Is your deep love for self help books stifling your creativity? Here's why they might make you feel worse and how to use them the right way!

Why Your Self Help Books Are Making You Feel Worse

The self help genre of books have been dominating book store shelving for the last few decades. You can barely enter a coffee shop without someone pouring over the book that “changed their life.” However, there is a whole other group of people who pick up these books, read a few pages and then sink into a pit of despair. If these books are designed to enhance our lives, why do some of us have this reverse effect? Here we’ll cover the reasons why those self help books might be making you feel bad and what you can do to use self help the right way.

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Attach to your desires

One of the biggest things that will hold us back in all areas of our life is not first coming into alignment with who we are and what we want to have/do/accomplish in this life.

Taking the time to get a clear picture of these things can give us a metaphorical North Star to work toward.

You see, oftentimes, we scoop up a self help book in hopes of finding all of the answers we need to our own life. While this can be a tempting thing, the truth is, the people who wrote the self help books often wrote them based on their own journey to find or connect with themselves.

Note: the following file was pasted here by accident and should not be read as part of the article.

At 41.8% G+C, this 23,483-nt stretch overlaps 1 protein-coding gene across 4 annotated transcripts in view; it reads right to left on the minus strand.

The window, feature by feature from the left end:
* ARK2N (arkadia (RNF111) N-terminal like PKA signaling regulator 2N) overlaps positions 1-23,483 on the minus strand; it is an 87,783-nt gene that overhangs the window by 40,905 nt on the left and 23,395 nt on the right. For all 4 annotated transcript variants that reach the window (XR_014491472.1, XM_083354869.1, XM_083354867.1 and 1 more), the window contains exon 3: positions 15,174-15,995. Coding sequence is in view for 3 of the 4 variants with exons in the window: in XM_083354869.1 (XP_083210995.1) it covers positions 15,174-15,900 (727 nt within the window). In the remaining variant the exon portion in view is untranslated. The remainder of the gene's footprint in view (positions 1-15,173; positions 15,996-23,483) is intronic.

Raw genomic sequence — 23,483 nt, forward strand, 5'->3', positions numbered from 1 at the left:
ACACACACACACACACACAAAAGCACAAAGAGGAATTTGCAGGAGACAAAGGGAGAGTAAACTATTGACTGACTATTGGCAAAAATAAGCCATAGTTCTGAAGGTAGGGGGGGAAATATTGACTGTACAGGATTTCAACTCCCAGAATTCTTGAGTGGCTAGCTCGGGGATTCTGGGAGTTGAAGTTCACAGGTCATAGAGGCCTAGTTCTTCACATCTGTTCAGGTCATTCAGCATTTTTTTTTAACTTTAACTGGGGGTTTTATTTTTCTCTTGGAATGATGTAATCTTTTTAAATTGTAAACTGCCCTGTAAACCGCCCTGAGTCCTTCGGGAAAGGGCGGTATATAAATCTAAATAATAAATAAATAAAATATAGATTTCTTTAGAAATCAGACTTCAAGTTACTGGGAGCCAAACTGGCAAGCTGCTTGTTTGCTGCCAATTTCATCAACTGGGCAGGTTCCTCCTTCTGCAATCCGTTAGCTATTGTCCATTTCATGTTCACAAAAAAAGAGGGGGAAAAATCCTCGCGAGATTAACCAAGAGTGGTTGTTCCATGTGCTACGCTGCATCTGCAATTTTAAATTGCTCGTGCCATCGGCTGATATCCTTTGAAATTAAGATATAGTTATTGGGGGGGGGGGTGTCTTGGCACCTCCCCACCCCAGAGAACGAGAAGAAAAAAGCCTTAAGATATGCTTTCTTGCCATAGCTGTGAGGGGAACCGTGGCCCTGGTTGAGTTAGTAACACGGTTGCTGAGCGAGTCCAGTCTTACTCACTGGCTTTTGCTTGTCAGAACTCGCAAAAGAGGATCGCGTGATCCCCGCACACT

Truth is: you can never find who you are by learning someone else’s story. Sure, you will gather bits and pieces of inspiration, but what worked for one won’t work for all.

If you know deep down there is something bigger meant for you, the first step to take is to go through the process of aligning with what that is. Our Rich Minimalist program was created to do exactly that! Click here to check out the course and use code FUNSIZED to save 10%!

That fear mindset is kicking in

Our brains are so good at making us feel inadequate. Without even realizing it, they can be quietly whispering lies like, “You’re not good enough for this.” “Why don’t you try harder?” “This will never work for you.

More often than not these little misconceptions are things that we have picked up and translated in our brains as truths. Perhaps we had a parent or guardian to who put those beliefs there, or we took life events and built our own interpretation.

Got bad grades in school: “I’m not smart. What’s the point in trying?”

Got good grades in school: “I’m only worthy when I accomplish things perfectly.”